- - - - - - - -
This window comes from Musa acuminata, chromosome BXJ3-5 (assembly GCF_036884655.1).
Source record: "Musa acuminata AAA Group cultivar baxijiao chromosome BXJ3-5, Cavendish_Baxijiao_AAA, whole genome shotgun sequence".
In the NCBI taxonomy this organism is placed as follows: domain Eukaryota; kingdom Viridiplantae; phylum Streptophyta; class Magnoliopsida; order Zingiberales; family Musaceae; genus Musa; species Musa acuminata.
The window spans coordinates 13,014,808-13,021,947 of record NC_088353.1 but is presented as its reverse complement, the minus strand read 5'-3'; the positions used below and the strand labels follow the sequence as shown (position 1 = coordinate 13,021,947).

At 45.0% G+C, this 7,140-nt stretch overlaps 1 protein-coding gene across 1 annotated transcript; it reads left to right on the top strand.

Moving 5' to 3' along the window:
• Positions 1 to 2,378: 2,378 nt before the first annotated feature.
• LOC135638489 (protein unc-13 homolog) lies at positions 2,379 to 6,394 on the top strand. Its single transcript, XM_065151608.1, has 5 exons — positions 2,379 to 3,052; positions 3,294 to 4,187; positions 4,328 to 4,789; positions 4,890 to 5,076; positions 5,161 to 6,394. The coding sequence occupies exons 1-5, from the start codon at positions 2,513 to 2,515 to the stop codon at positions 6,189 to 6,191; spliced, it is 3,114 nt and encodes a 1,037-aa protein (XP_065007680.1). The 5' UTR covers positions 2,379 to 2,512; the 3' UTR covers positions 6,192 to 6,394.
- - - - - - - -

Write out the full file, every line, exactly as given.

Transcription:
This window comes from Musa acuminata, chromosome BXJ3-5 (assembly GCF_036884655.1).
Source record: "Musa acuminata AAA Group cultivar baxijiao chromosome BXJ3-5, Cavendish_Baxijiao_AAA, whole genome shotgun sequence".
In the NCBI taxonomy this organism is placed as follows: domain Eukaryota; kingdom Viridiplantae; phylum Streptophyta; class Magnoliopsida; order Zingiberales; family Musaceae; genus Musa; species Musa acuminata.
The window spans coordinates 13,014,808-13,021,947 of record NC_088353.1 but is presented as its reverse complement, the minus strand read 5'-3'; the positions used below and the strand labels follow the sequence as shown (position 1 = coordinate 13,021,947).

At 45.0% G+C, this 7,140-nt stretch overlaps 1 protein-coding gene across 1 annotated transcript; it reads left to right on the top strand.

Moving 5' to 3' along the window:
• Positions 1 to 2,378: 2,378 nt before the first annotated feature.
• LOC135638489 (protein unc-13 homolog) lies at positions 2,379 to 6,394 on the top strand. Its single transcript, XM_065151608.1, has 5 exons — positions 2,379 to 3,052; positions 3,294 to 4,187; positions 4,328 to 4,789; positions 4,890 to 5,076; positions 5,161 to 6,394. The coding sequence occupies exons 1-5, from the start codon at positions 2,513 to 2,515 to the stop codon at positions 6,189 to 6,191; spliced, it is 3,114 nt and encodes a 1,037-aa protein (XP_065007680.1). The 5' UTR covers positions 2,379 to 2,512; the 3' UTR covers positions 6,192 to 6,394.